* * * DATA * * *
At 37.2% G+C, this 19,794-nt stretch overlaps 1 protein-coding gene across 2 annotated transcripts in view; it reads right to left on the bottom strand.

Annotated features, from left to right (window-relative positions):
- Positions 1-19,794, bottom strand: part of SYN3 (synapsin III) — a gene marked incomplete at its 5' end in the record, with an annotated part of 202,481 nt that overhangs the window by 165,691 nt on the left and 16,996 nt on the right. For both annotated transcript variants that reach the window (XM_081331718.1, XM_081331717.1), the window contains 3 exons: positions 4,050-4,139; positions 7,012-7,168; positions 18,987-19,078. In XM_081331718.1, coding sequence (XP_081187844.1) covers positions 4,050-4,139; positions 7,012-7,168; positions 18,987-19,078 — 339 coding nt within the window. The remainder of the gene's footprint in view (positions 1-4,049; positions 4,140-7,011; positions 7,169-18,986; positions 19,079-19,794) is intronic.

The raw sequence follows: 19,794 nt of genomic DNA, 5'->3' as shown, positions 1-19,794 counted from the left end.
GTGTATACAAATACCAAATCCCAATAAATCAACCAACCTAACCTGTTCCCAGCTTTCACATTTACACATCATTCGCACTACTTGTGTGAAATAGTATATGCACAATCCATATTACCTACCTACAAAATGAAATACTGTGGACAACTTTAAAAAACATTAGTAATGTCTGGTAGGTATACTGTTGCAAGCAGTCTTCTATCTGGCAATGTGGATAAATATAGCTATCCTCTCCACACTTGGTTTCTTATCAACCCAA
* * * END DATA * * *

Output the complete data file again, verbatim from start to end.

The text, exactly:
At 37.2% G+C, this 19,794-nt stretch overlaps 1 protein-coding gene across 2 annotated transcripts in view; it reads right to left on the bottom strand.

Annotated features, from left to right (window-relative positions):
- Positions 1-19,794, bottom strand: part of SYN3 (synapsin III) — a gene marked incomplete at its 5' end in the record, with an annotated part of 202,481 nt that overhangs the window by 165,691 nt on the left and 16,996 nt on the right. For both annotated transcript variants that reach the window (XM_081331718.1, XM_081331717.1), the window contains 3 exons: positions 4,050-4,139; positions 7,012-7,168; positions 18,987-19,078. In XM_081331718.1, coding sequence (XP_081187844.1) covers positions 4,050-4,139; positions 7,012-7,168; positions 18,987-19,078 — 339 coding nt within the window. The remainder of the gene's footprint in view (positions 1-4,049; positions 4,140-7,011; positions 7,169-18,986; positions 19,079-19,794) is intronic.

The raw sequence follows: 19,794 nt of genomic DNA, 5'->3' as shown, positions 1-19,794 counted from the left end.
GTGTATACAAATACCAAATCCCAATAAATCAACCAACCTAACCTGTTCCCAGCTTTCACATTTACACATCATTCGCACTACTTGTGTGAAATAGTATATGCACAATCCATATTACCTACCTACAAAATGAAATACTGTGGACAACTTTAAAAAACATTAGTAATGTCTGGTAGGTATACTGTTGCAAGCAGTCTTCTATCTGGCAATGTGGATAAATATAGCTATCCTCTCCACACTTGGTTTCTTATCAACCCAA